If the $47 million school bond is approved by voters, it will mean property taxes could go up, but residents arenâ€™t likely to see an increase until next year, Lincolnâ€™s county manager said.
County commissioners will begin ironing out the 2004-05 budget soon, and with that process comes wrestling with a growing school debt.
County Manager Stan Kiser has said that the additional debt the county will accrue should voters approve the bond will mean property taxes will have to go up by 4.8 cents over the next three years, raising the tax from 62 cents to 66.8 cents per $100 valuation.
That means that a resident currently paying $620 tax on a $100,000 home would pay $668 with the increase.
The $47 million bond plus a $36 million bond voters approved in 2000 equals a total $83 million the county would have to pay back.
During 2003-04, Lincoln County paid about $5.95 million in school bond payments. With the addition of the $47 million bond, that number will jump to $7.21 million in 2004-05. By 2006-07, it should be around $9.39 million.
This increase is outside the normal operational expenses the county faces.
The decision to keep the tax rate at 62 cents is tied to the fact that 2004 is a revaluation year, he said.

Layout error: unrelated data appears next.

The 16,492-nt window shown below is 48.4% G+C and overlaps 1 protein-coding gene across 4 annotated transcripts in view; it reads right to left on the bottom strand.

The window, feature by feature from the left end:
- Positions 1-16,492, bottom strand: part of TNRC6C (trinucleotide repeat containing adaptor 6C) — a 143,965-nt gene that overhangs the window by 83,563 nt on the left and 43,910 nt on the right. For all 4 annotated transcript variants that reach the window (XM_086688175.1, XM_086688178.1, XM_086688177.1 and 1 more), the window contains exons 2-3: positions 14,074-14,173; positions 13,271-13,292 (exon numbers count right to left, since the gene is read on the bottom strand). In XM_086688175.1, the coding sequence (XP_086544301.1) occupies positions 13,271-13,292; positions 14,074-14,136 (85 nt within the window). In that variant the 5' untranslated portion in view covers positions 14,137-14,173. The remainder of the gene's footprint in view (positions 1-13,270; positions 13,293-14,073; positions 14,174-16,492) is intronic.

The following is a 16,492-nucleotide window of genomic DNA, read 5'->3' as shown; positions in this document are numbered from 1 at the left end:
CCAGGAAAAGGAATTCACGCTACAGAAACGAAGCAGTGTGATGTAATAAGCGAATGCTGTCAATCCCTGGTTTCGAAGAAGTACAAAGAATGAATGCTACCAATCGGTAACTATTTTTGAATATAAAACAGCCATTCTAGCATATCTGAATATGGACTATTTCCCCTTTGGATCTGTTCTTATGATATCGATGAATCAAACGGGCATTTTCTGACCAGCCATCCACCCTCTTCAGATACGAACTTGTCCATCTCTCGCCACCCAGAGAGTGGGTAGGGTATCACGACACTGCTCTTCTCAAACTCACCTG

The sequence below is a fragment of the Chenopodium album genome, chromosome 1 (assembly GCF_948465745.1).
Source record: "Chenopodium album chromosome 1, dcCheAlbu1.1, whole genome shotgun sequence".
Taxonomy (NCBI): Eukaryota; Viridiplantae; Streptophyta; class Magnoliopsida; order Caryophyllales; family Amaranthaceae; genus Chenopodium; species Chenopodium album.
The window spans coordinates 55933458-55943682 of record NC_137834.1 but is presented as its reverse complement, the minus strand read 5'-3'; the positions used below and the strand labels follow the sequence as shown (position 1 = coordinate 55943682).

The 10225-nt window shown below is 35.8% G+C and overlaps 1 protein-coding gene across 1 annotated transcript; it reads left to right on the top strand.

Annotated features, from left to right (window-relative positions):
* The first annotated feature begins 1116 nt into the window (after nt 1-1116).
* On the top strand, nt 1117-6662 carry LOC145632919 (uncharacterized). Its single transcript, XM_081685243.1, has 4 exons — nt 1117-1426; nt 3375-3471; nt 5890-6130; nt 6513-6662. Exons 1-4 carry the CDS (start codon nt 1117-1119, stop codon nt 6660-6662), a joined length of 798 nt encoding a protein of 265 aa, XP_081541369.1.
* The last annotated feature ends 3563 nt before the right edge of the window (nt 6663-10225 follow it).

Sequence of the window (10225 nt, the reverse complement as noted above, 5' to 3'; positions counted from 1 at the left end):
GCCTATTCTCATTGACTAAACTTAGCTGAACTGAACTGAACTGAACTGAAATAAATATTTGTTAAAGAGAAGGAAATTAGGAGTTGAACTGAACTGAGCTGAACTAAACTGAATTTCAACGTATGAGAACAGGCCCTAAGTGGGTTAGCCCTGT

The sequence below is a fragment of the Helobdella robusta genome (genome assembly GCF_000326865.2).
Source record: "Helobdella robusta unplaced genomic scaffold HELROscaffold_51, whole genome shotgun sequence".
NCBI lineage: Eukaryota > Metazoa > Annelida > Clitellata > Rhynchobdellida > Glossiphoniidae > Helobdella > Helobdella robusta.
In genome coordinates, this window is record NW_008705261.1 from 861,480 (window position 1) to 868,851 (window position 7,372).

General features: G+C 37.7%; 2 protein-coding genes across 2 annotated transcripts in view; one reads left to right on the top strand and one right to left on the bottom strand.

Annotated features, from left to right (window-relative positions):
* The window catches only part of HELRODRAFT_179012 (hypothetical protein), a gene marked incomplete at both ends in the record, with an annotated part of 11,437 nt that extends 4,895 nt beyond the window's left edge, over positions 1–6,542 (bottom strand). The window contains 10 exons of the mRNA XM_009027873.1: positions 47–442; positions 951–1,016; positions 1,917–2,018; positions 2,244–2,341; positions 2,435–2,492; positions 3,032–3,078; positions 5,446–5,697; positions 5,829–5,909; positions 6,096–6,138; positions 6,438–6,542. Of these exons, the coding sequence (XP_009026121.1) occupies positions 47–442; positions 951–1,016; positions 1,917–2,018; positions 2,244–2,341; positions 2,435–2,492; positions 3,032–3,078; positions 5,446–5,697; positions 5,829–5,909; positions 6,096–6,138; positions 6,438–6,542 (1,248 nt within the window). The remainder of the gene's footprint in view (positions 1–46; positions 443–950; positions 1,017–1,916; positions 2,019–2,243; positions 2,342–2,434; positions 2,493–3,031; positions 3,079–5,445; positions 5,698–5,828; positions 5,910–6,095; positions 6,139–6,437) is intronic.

â€œTo me, in a revaluation year, thatâ€™s enough,â€ Kiser said. â€œThatâ€™s more than enough for citizens to have to deal with.â€
The county will have to dip into its fund balance to cover expenses, Kiser said, but wouldnâ€™t say how much would have to be taken out.
Last year, commissioners voted to take $2 million out of savings to cover costs. But because of some departments coming in under budget, itâ€™s not likely that total amount will be used.
With the additional school debt, the total amount the county owes is growing.
In 1999-2000, county debt was $9.6 million and school debt was $27.4 million. School debt spiked to $55.6 million in 2003-04, with the countyâ€™s debt rising to $10.1 million.
Debt is expected to reach a peak in 2005-06, when school debt will be more than $93.7 million. The countyâ€™s debt, on the other hand, should decrease to about $7.9 million, barring any capital projects.
For the coming fiscal year, some of the county departmentsâ€™ proposed budget requests were cut. Kiser said he had to cut requests by about $2.1 million.
â€œThereâ€™s no money to fund everything,â€ he said. â€œYou just have to make choices, and schools have just taken priority. Debt of any kind takes priority.â€
Commissioners have the final say on the budget, which has to be approved by July 1.
If the bond is not approved, the county will have to pay for the improvements anyway, Kiser said, likely starting with the proposed elementary school in the west. The other projects would have to be considered in order of need.
The alternative form of payment to a bond would be Certificates of Participation, or COPs, Kiser said. COPs typically carry an interest rate that is about one-half percent higher than general obligation bonds.
The county is researching ways other than raising the property tax to increase revenues and deal with group, including a real estate transfer tax. But getting that approved by the General Assembly will be a struggle, officials have said, and could take some time.by Alice Smith